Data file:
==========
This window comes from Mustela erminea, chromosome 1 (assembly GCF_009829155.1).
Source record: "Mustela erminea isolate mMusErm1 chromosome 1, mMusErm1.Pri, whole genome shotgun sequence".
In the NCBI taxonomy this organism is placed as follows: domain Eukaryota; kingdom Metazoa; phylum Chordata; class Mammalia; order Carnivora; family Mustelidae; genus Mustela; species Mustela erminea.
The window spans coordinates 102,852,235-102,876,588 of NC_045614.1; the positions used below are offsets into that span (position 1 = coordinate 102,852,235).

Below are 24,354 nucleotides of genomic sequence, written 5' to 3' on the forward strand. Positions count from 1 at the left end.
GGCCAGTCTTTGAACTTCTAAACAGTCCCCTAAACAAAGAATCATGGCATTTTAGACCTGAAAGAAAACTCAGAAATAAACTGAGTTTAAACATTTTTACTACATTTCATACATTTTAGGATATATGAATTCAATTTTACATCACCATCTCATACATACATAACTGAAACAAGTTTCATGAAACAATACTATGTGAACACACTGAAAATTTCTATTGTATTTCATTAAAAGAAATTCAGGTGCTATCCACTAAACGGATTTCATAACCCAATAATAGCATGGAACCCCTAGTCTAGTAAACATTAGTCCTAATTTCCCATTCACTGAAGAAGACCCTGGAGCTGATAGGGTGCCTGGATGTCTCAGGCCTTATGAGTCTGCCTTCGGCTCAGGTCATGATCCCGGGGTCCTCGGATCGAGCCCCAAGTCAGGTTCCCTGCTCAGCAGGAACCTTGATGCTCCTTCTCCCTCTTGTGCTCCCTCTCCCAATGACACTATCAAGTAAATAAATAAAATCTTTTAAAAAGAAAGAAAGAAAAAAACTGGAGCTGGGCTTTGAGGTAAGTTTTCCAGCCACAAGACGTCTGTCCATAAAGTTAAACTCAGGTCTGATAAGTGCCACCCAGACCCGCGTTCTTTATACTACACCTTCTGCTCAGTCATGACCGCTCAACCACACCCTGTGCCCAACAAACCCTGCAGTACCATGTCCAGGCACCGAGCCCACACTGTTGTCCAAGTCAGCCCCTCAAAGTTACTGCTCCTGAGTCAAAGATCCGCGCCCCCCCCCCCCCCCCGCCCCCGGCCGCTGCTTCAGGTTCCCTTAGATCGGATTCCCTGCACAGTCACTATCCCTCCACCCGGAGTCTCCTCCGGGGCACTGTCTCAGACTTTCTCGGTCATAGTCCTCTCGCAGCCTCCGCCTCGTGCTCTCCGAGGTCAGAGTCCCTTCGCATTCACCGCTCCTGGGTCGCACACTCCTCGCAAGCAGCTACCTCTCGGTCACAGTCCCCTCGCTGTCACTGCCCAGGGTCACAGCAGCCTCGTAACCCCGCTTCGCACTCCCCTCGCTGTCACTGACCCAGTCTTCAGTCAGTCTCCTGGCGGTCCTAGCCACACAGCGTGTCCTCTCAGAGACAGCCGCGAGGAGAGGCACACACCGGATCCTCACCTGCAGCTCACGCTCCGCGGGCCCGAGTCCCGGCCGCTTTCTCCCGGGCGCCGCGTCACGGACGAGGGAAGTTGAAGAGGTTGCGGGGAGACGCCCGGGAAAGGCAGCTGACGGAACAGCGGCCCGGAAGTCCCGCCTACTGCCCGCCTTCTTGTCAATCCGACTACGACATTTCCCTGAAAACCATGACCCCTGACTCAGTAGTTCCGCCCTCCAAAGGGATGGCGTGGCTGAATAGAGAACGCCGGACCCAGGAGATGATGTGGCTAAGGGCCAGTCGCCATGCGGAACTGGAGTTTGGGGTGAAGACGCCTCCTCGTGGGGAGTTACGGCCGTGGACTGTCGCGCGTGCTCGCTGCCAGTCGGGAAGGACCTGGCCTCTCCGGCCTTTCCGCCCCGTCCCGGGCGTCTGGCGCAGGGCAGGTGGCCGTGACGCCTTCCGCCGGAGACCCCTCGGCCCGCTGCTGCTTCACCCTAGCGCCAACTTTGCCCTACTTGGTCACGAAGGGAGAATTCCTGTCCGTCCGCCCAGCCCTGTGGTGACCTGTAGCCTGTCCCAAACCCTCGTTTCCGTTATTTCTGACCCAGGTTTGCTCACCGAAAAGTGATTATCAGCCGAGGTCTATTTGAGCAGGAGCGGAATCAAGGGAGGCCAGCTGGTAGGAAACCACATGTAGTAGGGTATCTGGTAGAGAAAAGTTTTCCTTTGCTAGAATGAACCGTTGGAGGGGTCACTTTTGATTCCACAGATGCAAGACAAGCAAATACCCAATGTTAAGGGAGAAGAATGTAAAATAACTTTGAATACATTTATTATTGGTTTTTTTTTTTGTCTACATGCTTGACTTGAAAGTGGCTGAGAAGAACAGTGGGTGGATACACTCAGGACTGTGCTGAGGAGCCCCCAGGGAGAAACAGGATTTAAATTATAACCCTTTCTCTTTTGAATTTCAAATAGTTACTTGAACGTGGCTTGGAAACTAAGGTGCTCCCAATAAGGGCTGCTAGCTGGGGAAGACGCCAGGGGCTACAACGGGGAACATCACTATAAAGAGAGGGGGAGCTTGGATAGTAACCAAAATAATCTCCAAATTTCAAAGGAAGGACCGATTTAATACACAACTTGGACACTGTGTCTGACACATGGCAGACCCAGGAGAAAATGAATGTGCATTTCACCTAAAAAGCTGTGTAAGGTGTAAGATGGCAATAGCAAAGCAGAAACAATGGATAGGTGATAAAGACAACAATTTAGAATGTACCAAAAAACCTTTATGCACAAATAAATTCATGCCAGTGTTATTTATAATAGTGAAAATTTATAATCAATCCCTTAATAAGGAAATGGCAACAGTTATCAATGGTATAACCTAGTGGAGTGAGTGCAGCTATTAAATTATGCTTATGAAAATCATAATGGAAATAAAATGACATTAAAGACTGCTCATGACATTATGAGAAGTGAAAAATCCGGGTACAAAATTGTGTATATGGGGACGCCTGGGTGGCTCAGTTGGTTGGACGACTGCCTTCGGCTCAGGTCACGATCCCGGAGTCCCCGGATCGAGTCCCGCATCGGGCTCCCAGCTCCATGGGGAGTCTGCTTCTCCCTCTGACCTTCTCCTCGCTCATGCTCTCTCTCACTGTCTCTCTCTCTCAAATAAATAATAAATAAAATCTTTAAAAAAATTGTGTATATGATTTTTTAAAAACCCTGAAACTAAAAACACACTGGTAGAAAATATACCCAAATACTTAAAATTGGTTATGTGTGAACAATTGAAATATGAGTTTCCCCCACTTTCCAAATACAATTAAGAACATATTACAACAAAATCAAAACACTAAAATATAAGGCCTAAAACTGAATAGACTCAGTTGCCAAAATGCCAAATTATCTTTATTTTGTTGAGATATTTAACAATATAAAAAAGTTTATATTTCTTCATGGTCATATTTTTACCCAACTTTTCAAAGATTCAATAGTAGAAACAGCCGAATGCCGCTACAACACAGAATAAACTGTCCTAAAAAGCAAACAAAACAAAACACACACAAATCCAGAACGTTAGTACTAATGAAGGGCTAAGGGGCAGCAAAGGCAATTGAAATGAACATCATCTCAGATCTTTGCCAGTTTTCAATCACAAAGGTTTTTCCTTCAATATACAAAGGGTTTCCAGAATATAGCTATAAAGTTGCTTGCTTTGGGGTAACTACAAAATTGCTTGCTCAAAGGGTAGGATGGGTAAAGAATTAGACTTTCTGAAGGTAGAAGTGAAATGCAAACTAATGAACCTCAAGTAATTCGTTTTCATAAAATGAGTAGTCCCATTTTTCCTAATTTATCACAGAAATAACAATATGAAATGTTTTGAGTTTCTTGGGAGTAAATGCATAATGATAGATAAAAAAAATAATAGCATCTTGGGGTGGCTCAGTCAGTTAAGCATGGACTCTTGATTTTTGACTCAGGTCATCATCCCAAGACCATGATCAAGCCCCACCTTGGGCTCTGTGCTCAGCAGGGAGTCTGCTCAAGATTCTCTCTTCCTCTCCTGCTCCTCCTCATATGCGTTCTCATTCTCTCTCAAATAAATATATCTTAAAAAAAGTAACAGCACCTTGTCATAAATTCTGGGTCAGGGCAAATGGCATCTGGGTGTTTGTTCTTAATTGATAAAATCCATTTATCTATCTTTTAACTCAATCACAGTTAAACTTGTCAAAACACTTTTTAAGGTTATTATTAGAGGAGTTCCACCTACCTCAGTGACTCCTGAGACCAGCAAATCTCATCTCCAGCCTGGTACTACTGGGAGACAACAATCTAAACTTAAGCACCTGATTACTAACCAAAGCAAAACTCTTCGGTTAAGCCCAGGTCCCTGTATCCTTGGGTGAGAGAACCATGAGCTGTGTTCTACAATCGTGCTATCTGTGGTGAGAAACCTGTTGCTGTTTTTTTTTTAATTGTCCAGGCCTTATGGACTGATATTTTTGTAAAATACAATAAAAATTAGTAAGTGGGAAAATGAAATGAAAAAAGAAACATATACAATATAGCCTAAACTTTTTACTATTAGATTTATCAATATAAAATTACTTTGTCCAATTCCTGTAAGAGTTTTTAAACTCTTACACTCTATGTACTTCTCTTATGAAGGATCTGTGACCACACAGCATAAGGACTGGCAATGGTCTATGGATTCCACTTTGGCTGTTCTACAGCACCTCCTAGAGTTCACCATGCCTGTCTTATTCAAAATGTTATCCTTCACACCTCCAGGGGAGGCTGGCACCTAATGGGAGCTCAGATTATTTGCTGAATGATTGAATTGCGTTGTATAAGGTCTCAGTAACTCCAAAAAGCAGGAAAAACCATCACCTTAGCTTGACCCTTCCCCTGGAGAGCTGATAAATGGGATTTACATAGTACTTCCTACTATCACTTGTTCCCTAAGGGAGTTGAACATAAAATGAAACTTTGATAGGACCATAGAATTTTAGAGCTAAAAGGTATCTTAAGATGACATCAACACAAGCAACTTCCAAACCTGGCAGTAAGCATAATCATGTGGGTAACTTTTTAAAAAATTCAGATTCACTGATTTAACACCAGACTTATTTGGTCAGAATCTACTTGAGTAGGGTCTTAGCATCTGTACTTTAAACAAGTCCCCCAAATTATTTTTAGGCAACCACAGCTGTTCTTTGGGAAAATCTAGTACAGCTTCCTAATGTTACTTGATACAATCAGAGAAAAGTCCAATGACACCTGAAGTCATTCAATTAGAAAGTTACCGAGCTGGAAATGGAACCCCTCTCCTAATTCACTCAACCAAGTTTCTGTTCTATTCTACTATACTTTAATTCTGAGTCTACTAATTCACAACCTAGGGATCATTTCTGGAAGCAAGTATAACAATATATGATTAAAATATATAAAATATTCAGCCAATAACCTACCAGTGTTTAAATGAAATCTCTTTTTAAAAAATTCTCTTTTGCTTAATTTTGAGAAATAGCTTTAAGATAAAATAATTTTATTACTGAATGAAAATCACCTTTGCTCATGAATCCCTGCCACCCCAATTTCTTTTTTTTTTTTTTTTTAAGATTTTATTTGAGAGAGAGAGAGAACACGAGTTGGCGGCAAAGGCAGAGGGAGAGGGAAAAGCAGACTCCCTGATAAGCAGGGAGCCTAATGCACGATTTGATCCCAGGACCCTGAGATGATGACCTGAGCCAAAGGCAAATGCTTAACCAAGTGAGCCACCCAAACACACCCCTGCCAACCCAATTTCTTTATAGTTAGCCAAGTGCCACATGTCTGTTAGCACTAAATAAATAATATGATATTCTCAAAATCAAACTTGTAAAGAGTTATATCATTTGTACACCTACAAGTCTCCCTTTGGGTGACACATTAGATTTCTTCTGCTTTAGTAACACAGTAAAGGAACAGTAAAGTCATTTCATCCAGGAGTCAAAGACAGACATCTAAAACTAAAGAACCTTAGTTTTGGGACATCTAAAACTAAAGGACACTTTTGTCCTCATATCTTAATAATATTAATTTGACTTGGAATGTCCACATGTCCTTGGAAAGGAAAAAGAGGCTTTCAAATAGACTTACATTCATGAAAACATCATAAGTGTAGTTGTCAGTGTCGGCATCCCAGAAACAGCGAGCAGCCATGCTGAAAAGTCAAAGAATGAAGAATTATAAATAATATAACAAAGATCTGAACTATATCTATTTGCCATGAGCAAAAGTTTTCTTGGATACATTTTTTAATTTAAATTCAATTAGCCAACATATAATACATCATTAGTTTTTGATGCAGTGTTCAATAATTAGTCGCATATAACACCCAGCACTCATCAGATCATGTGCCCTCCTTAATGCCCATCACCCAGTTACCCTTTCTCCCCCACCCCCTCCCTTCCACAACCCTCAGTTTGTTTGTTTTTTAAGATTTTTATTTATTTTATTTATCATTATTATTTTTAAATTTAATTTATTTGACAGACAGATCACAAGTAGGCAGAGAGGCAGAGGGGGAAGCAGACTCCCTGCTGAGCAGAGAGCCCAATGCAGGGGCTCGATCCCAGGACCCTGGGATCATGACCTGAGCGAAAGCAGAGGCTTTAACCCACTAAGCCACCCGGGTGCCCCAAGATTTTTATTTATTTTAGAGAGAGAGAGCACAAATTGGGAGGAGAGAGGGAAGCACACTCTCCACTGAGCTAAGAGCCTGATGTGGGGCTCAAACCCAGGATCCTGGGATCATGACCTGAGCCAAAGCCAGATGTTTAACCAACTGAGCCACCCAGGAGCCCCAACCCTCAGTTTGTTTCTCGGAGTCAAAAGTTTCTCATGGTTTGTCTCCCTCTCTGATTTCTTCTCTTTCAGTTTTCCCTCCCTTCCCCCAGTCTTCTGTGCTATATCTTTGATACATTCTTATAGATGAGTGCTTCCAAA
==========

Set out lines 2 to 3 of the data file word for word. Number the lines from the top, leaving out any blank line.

Source record: "Mustela erminea isolate mMusErm1 chromosome 1, mMusErm1.Pri, whole genome shotgun sequence".
In the NCBI taxonomy this organism is placed as follows: domain Eukaryota; kingdom Metazoa; phylum Chordata; class Mammalia; order Carnivora; family Mustelidae; genus Mustela; species Mustela erminea.